Employment Rose By 2.5M In May, Biggest Jobs Increase Ever, But Black Unemployment Continues To Rise
Despite 2.5 million U.S. job gains overall in May, Black unemployment rose to its highest level in more than 10 years while the white jobless rate fell for the month, according to the Bureau of Labor Statistics.
Almost half of the job gains were in leisure and hospitality — people classified as temporarily laid off due to the coronavirus-related economic shutdowns.
Economists surveyed by Dow Jones had been expecting the unemployment rate to rise from 14.7 percent in April to 19.5 percent in May as the coronavirus dealt a devastating blow to people’s livelihoods, CNBC reported.
Instead, the May jobless rate declined to 13.3 percent overall, with Black unemployment rising to 16.8 percent and white unemployment sinking to 12.4 percent, according to the Bureau of Labor Statistics.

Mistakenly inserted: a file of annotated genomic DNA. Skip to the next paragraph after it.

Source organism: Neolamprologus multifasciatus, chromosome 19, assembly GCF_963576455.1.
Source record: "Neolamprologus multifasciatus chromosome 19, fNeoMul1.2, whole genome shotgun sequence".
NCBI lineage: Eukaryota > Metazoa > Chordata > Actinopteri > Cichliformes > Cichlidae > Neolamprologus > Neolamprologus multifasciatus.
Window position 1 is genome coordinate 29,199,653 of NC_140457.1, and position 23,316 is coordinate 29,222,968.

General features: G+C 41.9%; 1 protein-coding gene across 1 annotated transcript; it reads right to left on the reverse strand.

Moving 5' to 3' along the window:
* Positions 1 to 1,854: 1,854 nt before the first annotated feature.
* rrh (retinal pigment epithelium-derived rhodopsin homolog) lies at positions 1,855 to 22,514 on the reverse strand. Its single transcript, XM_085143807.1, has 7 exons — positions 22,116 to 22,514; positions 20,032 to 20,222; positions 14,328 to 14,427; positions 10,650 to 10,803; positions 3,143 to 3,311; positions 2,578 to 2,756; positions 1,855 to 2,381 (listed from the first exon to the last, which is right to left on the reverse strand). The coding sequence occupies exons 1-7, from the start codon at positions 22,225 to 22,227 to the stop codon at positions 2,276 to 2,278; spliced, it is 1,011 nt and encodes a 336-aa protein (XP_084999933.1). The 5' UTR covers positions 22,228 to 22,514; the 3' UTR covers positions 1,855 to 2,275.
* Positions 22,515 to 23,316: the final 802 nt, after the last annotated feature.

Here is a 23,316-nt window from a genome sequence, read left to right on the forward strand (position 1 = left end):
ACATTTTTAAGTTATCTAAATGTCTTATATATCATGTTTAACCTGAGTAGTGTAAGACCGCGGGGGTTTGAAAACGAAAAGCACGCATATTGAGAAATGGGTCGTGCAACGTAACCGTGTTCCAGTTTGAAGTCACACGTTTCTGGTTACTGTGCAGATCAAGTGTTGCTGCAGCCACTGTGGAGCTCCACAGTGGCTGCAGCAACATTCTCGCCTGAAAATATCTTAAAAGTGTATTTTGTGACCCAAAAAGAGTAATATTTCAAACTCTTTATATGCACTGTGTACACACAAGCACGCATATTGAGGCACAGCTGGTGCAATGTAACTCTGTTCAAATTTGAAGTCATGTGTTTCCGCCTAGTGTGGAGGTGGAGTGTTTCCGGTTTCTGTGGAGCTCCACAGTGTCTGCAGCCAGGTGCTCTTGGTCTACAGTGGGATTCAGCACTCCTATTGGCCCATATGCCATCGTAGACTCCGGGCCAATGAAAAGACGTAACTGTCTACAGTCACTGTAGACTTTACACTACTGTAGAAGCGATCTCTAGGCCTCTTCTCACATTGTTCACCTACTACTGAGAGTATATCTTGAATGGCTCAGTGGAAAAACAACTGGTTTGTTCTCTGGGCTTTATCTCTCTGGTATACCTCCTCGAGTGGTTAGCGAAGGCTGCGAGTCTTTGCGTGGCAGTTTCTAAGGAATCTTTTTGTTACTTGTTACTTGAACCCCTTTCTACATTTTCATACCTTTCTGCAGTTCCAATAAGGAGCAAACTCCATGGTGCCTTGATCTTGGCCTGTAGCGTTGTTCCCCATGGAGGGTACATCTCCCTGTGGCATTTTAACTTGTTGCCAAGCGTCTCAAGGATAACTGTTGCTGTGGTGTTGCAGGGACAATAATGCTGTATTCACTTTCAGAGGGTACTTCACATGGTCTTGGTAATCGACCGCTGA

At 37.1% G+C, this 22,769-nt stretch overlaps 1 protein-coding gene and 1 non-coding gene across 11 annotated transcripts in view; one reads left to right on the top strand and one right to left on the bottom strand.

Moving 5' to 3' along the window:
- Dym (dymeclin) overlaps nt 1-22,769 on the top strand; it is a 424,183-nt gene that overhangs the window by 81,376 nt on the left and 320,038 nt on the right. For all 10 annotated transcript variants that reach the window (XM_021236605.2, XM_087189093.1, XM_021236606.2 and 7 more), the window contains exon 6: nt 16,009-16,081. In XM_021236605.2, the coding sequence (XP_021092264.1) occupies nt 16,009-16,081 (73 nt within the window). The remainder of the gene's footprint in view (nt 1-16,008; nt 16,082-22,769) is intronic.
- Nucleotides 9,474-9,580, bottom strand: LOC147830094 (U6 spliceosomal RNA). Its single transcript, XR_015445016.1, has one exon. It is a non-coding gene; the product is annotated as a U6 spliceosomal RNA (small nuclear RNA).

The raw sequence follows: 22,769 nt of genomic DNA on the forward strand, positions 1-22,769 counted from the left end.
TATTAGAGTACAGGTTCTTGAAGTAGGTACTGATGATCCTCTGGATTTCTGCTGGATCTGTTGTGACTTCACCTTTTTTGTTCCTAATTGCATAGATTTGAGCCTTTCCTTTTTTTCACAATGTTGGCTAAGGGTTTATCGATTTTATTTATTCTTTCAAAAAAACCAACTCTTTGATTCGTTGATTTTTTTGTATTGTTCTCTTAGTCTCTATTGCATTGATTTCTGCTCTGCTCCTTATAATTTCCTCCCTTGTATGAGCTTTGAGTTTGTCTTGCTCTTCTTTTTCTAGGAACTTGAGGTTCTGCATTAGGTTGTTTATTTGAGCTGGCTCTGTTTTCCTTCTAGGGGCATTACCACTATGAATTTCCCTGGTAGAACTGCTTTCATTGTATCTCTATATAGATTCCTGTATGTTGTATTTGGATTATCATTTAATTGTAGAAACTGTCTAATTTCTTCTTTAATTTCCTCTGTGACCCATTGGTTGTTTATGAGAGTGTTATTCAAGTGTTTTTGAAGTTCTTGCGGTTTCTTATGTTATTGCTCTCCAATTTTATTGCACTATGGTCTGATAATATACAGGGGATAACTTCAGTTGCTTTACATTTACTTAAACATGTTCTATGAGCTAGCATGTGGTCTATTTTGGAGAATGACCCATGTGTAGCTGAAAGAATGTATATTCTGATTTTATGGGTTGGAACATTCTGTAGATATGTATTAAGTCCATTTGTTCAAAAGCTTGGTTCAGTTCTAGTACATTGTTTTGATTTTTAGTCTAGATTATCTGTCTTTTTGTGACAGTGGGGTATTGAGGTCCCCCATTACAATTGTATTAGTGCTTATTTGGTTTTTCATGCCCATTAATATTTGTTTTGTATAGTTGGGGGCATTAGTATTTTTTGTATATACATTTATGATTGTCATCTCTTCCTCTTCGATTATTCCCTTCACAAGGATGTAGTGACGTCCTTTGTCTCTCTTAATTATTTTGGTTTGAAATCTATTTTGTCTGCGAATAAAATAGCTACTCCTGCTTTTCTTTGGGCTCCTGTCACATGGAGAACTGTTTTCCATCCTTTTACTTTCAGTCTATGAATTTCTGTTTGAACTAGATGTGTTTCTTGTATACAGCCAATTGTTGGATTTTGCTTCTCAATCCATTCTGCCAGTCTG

Reopening the economy during the coronavirus pandemic has resulted in the biggest one-month job gains in U.S. history since at least 1939. The only other time more than 1 million jobs were added was in September 1983 (1.1 million).
Coronavirus cases continued to spread in parts of the south and western U.S. in the past week. Inland states including Arkansas, Texas and Arizona saw spikes. “We continue to trend upward in the number of cases,” said Arkansas Gov. Asa Hutchinson.
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The U.S. is close to hitting the 2-million mark for covid-19 cases (1,949,626) with 111,251 reported deaths — by far the most reported of any country in the world.
President Donald Trump was elated with the jobs numbers, tweeting that they are “stunning,” “stupendous” and “joyous.” Racial and economic inequality in the U.S. has come under the spotlight since George Floyd’s murder on Memorial Day at the hands of a white police officer in Minneapolis. Protests continue around the U.S.
The unemployment-rate gap between Black and white Americans has been narrowing since 2011, Bloomberg reported. But even at its lowest point in August 2019, Black unemployment was 2 percent higher than white unemployment, which was at 3.4 percent.